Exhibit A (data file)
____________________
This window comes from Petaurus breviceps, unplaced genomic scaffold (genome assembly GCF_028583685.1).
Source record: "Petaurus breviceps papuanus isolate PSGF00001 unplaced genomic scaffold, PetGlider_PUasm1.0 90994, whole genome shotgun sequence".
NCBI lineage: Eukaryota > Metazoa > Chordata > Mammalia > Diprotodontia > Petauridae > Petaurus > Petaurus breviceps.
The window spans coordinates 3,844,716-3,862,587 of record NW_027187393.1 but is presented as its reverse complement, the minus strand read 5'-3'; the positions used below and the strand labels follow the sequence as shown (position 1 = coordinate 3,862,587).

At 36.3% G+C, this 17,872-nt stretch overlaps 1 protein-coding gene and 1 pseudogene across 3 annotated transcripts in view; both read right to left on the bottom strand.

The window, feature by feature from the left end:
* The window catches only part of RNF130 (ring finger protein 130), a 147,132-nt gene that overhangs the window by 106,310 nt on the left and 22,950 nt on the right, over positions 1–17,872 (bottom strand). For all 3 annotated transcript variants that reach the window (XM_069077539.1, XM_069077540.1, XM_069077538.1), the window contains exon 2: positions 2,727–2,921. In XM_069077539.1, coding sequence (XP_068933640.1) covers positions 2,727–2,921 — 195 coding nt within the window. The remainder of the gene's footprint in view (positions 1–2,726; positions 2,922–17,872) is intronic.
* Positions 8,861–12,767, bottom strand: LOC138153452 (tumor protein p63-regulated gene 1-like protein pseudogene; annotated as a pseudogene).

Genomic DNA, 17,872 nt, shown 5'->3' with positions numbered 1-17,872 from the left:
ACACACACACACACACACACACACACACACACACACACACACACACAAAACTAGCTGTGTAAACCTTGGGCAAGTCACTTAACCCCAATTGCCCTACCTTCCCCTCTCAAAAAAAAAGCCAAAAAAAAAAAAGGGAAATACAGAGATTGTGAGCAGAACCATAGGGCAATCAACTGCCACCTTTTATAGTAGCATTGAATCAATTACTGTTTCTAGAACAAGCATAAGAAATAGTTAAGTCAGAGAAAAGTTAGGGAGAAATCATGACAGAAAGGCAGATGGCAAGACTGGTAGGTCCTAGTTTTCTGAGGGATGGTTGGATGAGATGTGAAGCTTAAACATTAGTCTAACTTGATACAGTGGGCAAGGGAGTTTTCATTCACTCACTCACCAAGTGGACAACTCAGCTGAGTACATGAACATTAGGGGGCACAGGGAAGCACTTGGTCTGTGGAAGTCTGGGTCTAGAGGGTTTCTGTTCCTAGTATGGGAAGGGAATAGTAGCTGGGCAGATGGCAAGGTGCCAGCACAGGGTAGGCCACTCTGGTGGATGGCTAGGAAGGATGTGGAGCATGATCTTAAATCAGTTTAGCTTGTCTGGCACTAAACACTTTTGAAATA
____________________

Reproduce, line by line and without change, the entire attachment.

This window comes from Petaurus breviceps, unplaced genomic scaffold (genome assembly GCF_028583685.1).
Source record: "Petaurus breviceps papuanus isolate PSGF00001 unplaced genomic scaffold, PetGlider_PUasm1.0 90994, whole genome shotgun sequence".
NCBI lineage: Eukaryota > Metazoa > Chordata > Mammalia > Diprotodontia > Petauridae > Petaurus > Petaurus breviceps.
The window spans coordinates 3,844,716-3,862,587 of record NW_027187393.1 but is presented as its reverse complement, the minus strand read 5'-3'; the positions used below and the strand labels follow the sequence as shown (position 1 = coordinate 3,862,587).

At 36.3% G+C, this 17,872-nt stretch overlaps 1 protein-coding gene and 1 pseudogene across 3 annotated transcripts in view; both read right to left on the bottom strand.

The window, feature by feature from the left end:
* The window catches only part of RNF130 (ring finger protein 130), a 147,132-nt gene that overhangs the window by 106,310 nt on the left and 22,950 nt on the right, over positions 1–17,872 (bottom strand). For all 3 annotated transcript variants that reach the window (XM_069077539.1, XM_069077540.1, XM_069077538.1), the window contains exon 2: positions 2,727–2,921. In XM_069077539.1, coding sequence (XP_068933640.1) covers positions 2,727–2,921 — 195 coding nt within the window. The remainder of the gene's footprint in view (positions 1–2,726; positions 2,922–17,872) is intronic.
* Positions 8,861–12,767, bottom strand: LOC138153452 (tumor protein p63-regulated gene 1-like protein pseudogene; annotated as a pseudogene).

Genomic DNA, 17,872 nt, shown 5'->3' with positions numbered 1-17,872 from the left:
ACACACACACACACACACACACACACACACACACACACACACACACAAAACTAGCTGTGTAAACCTTGGGCAAGTCACTTAACCCCAATTGCCCTACCTTCCCCTCTCAAAAAAAAAGCCAAAAAAAAAAAAGGGAAATACAGAGATTGTGAGCAGAACCATAGGGCAATCAACTGCCACCTTTTATAGTAGCATTGAATCAATTACTGTTTCTAGAACAAGCATAAGAAATAGTTAAGTCAGAGAAAAGTTAGGGAGAAATCATGACAGAAAGGCAGATGGCAAGACTGGTAGGTCCTAGTTTTCTGAGGGATGGTTGGATGAGATGTGAAGCTTAAACATTAGTCTAACTTGATACAGTGGGCAAGGGAGTTTTCATTCACTCACTCACCAAGTGGACAACTCAGCTGAGTACATGAACATTAGGGGGCACAGGGAAGCACTTGGTCTGTGGAAGTCTGGGTCTAGAGGGTTTCTGTTCCTAGTATGGGAAGGGAATAGTAGCTGGGCAGATGGCAAGGTGCCAGCACAGGGTAGGCCACTCTGGTGGATGGCTAGGAAGGATGTGGAGCATGATCTTAAATCAGTTTAGCTTGTCTGGCACTAAACACTTTTGAAATA